Comparing Insulation Cores used in Sandwich Panels

9 June 2019 Kingspan MEATCA
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You might already know that sandwich panels are a game-changer when it comes to constructing fireproof and weatherproof building envelopes with the right insulation properties. Yet with so many types of sandwich panels available, it might be hard to choose the best one for your project. Here, we take a brief look at the variety of sandwich panel insulation cores out there, focusing on the most frequently used materials and how they perform under different conditions.
 
One of the materials commonly used in insulation cores is EPS (expanded polystyrene) and on rare cases XPS (extruded polystyrene) is also used as an option. Both synthetic thermoplastic polymers made from styrene, EPS and XPS form a lightweight rigid foam. The slightly greater density of XPS makes it stronger and more durable compared to EPS insulation cores. The thermal conductivity of EPS, is around 0.038W/mK. Indicated as the lambda (λ) value, this figure is closer to 0.033W/mK for XPS, meaning it offers slightly better thermal performance compared to EPS. EPS and XPS offers very poor fire performance, as both materials begin to soften instead of charring when exposed to fire.  In terms of moisture protection, XPS resists moisture ingress and mould growth better than sandwich panels with EPS insulation cores.
 
The second group of insulation cores used in sandwich panels are made of mineral wool, in the form stone wool specifically. These materials are manufactured by melting stone and later spinning them into wool-like fibres. The main feature of the stone wool panels is their “non-combustibility” which makes them have excellent fire protection performance. However, their typical thermal conductivity performance is the poorest compared to all the other core types with lambda (λ) value ranging from 0.03-0.043W/mK. This results in stone wool panels to be produced in almost twice the thickness of PIR panels to achieve the same U value which results in reduction of built up space in properties. Due to their fibrous structure, mineral wool panels are also required to be produced in very high densities (typically 100kg/m3 & above) in order for them to be structurally stable thus resulting in very heavy and thick panels which are difficult to transport and install on site. Lastly, due to their open cell structure, mineral wool panels can also absorb water and are susceptible to mould formation in a moist environment and water will significantly degrade thermal performance.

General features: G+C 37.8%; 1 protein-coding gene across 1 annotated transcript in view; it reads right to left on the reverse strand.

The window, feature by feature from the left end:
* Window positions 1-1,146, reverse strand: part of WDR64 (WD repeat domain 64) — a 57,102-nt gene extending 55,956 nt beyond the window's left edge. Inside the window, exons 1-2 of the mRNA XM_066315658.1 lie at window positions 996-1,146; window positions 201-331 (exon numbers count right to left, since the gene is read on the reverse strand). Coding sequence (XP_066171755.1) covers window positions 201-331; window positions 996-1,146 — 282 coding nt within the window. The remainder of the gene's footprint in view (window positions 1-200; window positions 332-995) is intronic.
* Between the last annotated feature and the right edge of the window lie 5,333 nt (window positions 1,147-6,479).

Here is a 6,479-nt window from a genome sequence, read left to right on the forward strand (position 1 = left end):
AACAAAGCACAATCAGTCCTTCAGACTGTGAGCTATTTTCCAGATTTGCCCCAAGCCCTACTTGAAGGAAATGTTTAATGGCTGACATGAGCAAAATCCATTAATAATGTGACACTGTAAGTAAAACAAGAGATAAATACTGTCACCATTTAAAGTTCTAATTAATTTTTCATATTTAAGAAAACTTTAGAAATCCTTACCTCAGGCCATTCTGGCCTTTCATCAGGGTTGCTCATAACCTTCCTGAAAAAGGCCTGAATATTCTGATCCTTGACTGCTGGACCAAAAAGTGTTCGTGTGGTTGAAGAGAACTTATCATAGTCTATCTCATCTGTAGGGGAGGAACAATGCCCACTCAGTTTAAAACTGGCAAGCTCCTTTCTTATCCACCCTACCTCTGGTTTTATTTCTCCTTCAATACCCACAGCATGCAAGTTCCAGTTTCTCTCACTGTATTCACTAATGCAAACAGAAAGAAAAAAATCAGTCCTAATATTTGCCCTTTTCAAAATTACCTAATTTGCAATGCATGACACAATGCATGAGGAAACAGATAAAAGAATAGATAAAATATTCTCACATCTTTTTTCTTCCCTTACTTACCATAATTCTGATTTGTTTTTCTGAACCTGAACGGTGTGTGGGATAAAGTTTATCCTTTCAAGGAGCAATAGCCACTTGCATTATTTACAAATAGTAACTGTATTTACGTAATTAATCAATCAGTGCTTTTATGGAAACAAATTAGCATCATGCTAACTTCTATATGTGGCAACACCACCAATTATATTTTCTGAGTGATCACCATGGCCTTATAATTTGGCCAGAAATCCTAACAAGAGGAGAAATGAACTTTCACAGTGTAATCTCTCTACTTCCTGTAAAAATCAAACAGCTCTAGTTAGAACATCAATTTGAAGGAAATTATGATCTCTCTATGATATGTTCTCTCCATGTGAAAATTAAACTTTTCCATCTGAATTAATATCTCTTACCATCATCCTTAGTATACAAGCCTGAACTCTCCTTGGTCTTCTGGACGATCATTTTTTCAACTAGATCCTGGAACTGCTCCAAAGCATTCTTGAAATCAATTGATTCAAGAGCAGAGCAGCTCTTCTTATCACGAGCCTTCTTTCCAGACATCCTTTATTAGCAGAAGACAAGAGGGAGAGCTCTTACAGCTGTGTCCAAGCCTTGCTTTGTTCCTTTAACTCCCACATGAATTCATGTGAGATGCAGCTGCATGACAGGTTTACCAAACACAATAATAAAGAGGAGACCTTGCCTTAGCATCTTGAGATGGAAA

Last but not least, another pair of materials that are frequently used in the insulation cores of sandwich panels are PUR (polyurethane) and PIR (polyisocyanurate). Both are thermosetting rigid foams that won’t melt.  It is important to note that descriptions ‘PUR’ and ‘PIR’ encompass a range of differing formulations.  The fire performance of PUR tends to be poor and the only reliable way of understanding the fire performance of PIR is to test the panel systems in a full scale test such as those used by the insurance industry (FM & LPCB).  It is only through realistic large scale testing that the performance of PIR core panels systems can be accurately assessed. Overall, both PUR and PIR offer excellent thermal properties, with lambda (λ) values typically around 0.023W/mK for PUR and 0.020 – 0.022 W/mK for PIR. Although both PUR and PIR form a char instead of melting when exposed to fire, sandwich panels with PIR insulation cores that have insurance industry certification offer greater fire performance. In terms of moisture resistance, both PUR and PIR perform well owing to the closed-cell structure of the insulation.

Thermal Comparison2
With so many materials to choose from, each with its own advantages and disadvantages, it’s crucial that construction professionals select the best option for their projects. Thankfully, with technological advances and investments in R&D efforts, the world’s top building envelope providers are constantly improving their range of products to perform well across the board. One such innovation is the QuadCoreTM Technology offered by Kingspan, which is a hybrid insulation core technology to deliver superior thermal performance and fire protection. The lightweight and closed-cell structure of QuadCoreTM gives it a class-leading thermal conductivity value of 0.018W/mK. Thanks to extensive fire testing and certifications, QuadCoreTM panel systems have been tested and certified to a range of standards that include FM approval to FM 4882 for use in smoke sensitive occupancies such as pharmaceutical manufacturing and storage.  Quadcore panel systems are weatherproof, resisting moisture and mould to retain the specified level of insulation performance for the duration of the building’s lifetime. With additional enhanced environmental credentials and a 40-year thermal and structural performance guarantee, QuadCoreTM offers the best of all worlds for designers, architects and builders everywhere.

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